Stadium, Trafficking and Awards
1 Thanks to the time-bending effect of magazine lead time, we’re writing this stadium-story update precisely as the hastily assembled Legislature in Carson City pretends to debate the merits of public financing for the Sheldome. But you’re reading it after lawmakers have gently applied the preordained rubber stamp. You know a grim finality we have yet to experience. Envy us! Envy our not-yet-entirely-crushed hope that reason will triumph! Our hope that the project will be kicked back to Vegas for the scrutiny it should get. Because, as noted by folks we’ll call “experts,” quoted in Alan Snel’s deft analysis of the stadium-approval process in our October issue, this has unfolded on an extraordinarily speedy timeline — almost as if Nevada officials had to meet a deadline for deliverables. *Adelson glances at watch.* Snel’s piece was an attempt to wedge some useful perspective into what’s been a fairly closed, echo-chamberish “process.”
Some readers appreciated Snel’s effort, and their frustration percolated on social media: “With all these Casino Moguls, I don’t understand why the public needs to pay a dime, so annoying!” “Wonder if the Raiders will stay for more than 5 years ... what will we do with that stadium?”
Good question! Maybe the Property Brothers could renovate and flip it?
Reader Craig A. Ruark posted on desertcompanion.vegas: “If the Raiders want to play football in Vegas, and if Adelson and Majestic want to pay for the stadium, then let them pay for it. ...
If it makes money, good for them and their investment. If it loses money like most stadiums, then, OH WELL, it was their money to lose.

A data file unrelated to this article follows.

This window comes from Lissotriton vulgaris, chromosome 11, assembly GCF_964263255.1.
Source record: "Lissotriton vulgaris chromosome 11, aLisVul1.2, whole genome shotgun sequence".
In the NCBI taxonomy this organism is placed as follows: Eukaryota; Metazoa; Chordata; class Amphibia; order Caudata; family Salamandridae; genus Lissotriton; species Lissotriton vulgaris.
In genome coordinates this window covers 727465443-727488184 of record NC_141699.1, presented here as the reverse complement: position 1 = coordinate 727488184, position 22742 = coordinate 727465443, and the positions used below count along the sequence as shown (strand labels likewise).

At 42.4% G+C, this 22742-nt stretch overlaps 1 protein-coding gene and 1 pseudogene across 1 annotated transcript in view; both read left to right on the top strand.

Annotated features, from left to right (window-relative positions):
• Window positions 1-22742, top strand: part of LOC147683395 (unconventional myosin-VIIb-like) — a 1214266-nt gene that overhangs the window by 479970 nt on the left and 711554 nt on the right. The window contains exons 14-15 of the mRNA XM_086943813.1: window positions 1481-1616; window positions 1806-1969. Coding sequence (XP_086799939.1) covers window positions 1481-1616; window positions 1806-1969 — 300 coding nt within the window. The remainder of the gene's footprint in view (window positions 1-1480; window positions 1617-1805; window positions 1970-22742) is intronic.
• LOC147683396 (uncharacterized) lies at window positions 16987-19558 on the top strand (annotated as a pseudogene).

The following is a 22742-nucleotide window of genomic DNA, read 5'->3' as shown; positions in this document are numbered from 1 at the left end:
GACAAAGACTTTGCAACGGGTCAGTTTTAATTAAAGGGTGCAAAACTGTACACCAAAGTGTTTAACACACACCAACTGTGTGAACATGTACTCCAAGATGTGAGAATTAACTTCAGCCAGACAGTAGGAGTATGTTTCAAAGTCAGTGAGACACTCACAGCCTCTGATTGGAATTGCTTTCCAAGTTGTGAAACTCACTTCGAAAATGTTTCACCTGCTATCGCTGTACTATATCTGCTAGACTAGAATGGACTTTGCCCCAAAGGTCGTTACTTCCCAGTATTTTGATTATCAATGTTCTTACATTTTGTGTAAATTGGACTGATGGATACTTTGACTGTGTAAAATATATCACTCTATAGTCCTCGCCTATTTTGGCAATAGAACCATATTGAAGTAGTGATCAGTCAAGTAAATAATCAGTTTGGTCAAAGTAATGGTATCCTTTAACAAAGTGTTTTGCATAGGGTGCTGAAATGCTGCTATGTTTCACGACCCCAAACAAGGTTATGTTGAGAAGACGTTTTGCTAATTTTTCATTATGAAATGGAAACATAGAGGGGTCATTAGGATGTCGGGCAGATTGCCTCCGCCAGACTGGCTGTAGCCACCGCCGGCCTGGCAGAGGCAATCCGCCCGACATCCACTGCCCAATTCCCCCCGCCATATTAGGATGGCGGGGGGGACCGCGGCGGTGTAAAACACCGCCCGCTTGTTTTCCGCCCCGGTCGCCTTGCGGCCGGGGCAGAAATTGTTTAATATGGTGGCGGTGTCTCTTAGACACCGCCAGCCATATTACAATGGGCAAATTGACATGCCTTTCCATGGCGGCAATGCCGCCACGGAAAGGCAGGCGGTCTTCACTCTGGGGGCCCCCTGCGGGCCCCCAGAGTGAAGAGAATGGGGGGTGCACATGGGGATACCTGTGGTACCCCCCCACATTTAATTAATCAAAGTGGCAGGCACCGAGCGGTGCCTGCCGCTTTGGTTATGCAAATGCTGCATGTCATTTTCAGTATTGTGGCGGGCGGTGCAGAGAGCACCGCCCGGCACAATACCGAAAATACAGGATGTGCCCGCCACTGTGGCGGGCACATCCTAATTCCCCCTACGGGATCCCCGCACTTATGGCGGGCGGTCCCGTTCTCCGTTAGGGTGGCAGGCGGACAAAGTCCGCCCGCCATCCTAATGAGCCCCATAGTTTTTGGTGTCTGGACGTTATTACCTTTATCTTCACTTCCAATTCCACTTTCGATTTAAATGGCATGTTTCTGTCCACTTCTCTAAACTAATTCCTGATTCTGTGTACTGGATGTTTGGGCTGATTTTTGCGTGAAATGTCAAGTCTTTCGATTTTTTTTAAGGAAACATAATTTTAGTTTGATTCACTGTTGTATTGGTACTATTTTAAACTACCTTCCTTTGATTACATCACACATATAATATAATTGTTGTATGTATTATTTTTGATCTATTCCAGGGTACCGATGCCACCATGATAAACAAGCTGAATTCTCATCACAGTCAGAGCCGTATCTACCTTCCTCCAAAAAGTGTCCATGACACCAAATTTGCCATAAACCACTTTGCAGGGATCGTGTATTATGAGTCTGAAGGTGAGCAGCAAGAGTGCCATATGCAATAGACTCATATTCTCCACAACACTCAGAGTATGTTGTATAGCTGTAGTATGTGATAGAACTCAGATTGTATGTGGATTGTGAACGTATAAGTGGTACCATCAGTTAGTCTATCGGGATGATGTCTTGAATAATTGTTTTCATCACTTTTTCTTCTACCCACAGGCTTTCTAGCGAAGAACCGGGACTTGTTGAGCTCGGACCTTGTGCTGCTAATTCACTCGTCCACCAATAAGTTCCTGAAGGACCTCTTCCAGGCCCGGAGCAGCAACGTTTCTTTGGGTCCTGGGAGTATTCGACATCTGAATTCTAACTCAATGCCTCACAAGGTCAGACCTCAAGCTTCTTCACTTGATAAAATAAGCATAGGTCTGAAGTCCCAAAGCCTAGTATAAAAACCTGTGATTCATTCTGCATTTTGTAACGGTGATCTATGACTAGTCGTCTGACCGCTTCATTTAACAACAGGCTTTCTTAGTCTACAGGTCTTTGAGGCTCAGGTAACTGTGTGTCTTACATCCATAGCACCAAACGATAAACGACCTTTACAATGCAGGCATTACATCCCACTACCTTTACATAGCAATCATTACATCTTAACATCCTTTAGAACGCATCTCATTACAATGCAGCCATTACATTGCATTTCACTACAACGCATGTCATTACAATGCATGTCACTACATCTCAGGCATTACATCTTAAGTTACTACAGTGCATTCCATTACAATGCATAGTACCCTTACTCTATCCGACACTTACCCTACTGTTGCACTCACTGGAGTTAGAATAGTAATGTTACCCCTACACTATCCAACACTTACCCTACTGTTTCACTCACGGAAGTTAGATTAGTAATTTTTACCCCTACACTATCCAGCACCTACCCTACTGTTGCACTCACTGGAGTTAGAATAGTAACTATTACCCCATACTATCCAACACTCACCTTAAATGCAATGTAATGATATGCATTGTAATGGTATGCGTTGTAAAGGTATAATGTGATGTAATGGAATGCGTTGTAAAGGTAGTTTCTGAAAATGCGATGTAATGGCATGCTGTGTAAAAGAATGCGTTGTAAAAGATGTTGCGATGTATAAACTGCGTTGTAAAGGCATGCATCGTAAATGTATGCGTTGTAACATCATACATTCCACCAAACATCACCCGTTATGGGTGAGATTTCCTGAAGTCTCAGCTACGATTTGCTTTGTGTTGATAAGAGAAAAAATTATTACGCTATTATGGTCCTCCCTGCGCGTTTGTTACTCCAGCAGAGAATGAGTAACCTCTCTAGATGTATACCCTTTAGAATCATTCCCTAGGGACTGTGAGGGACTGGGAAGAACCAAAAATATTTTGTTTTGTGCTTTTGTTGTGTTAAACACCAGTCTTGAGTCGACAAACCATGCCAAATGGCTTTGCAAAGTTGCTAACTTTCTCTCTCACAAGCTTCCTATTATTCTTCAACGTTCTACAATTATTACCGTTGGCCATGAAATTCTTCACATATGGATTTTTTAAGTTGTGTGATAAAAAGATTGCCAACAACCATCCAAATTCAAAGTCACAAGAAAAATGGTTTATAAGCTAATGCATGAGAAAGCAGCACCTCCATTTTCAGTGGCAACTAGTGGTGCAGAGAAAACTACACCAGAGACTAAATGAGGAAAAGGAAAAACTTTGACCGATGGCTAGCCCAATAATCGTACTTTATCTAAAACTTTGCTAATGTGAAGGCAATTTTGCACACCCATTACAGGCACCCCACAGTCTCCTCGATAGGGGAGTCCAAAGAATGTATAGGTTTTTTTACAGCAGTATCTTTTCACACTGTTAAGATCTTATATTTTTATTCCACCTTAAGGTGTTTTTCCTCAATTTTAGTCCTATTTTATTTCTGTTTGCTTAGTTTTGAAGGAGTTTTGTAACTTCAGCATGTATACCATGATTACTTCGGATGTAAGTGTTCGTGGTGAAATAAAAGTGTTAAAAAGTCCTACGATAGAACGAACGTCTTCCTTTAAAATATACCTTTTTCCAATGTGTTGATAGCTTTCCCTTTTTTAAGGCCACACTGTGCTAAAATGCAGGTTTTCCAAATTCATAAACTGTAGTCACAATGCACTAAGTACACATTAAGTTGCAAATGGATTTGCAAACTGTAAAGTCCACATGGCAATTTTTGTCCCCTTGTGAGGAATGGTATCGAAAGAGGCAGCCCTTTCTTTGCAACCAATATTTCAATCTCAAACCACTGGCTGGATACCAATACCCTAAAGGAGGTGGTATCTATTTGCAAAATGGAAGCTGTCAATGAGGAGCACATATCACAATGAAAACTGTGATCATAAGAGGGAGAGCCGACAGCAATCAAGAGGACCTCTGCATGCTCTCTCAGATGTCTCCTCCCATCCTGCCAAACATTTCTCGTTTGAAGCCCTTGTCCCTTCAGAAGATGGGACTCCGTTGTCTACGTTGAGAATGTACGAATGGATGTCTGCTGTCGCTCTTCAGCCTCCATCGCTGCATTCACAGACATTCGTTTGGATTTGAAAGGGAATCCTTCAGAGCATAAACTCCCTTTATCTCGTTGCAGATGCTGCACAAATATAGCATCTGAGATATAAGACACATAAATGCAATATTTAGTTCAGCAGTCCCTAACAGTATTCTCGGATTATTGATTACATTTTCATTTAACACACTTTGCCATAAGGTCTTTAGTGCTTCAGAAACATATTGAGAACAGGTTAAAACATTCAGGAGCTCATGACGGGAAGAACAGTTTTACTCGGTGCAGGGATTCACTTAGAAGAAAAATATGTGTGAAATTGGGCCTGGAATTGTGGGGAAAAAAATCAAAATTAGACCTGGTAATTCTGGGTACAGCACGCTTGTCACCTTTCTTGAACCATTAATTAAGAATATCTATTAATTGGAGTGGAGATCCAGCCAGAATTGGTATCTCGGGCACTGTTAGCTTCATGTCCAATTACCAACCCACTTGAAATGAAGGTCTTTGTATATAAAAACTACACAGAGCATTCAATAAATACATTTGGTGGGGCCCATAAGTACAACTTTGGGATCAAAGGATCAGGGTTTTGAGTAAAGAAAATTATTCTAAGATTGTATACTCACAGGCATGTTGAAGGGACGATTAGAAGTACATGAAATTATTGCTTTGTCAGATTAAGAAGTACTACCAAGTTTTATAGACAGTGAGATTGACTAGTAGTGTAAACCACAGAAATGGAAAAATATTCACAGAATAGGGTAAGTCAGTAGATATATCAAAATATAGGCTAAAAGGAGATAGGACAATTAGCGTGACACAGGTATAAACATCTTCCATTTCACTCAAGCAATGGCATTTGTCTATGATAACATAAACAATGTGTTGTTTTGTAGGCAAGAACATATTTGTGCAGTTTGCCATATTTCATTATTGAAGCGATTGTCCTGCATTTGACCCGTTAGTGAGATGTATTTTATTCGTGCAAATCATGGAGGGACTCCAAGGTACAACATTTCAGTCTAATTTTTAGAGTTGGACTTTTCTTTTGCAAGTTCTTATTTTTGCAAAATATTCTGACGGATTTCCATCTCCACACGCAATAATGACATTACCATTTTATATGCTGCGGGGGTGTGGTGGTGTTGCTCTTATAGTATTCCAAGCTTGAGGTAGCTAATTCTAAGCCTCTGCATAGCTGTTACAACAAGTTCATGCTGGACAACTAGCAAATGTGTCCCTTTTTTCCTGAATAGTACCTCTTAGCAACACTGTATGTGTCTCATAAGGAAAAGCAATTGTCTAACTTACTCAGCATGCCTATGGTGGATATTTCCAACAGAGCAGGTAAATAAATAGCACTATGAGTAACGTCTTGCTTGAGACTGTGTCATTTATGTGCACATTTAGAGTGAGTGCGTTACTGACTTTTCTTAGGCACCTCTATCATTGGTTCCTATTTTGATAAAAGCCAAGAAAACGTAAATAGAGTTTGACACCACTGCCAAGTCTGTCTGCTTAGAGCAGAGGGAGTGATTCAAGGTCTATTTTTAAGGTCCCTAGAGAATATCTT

“Don’t put this elephant on the backs of the public.”
Oh, such magical thinking! The willful conflation of a mogul’s personal desire with “the public good” — that, Mr. Ruark, is Nevada politics at its most Nevada.
Anyway, it’s too late. The Legislature just voted. Here comes the elephant!
2 Also in the October issue, Heidi Kyser looked at efforts to prevent child sex-trafficking, such as nonprofits that teach kids to recognize predators. It’s a topic that is both urgently of the moment and sadly timeless. “Really powerful piece,” Christa Eagleton wrote on Facebook. “The Wish List” — a sidebar on child-protection measures experts say are needed immediately — “was painful to read. I never knew that some of the teachers took on that responsibility. Wow.”
“Good story!” Corbet Campbell wrote. “A problem that is too complex to ‘solve’ by arresting the woman.”
3 Department of Aw-Shucks Self-Congratulation: In September, at the annual gathering of the Nevada Press Association, Desert Companion was recognized with a first-place award for Explanatory Journalism in the Magazine category, for Hugh Jackson’s forward-looking essay examining Nevada’s economic outlook, “About those exciting jobs of tomorrow.” (His conclusion: not good.) Editor Andrew Kiraly took third-place honors in the same category for his look at the ramifications of Sheldon Adelson buying the Review-Journal. (His conclusion: not good.) And the moving report by contributor Kimberly McGee, titled “I’m a real boy,” about raising a transgender child, won second place in the “Best Nonstaff Story” and was singled out for praise by judges. Congratulations to all three! You can sit in our stadium skybox anytime.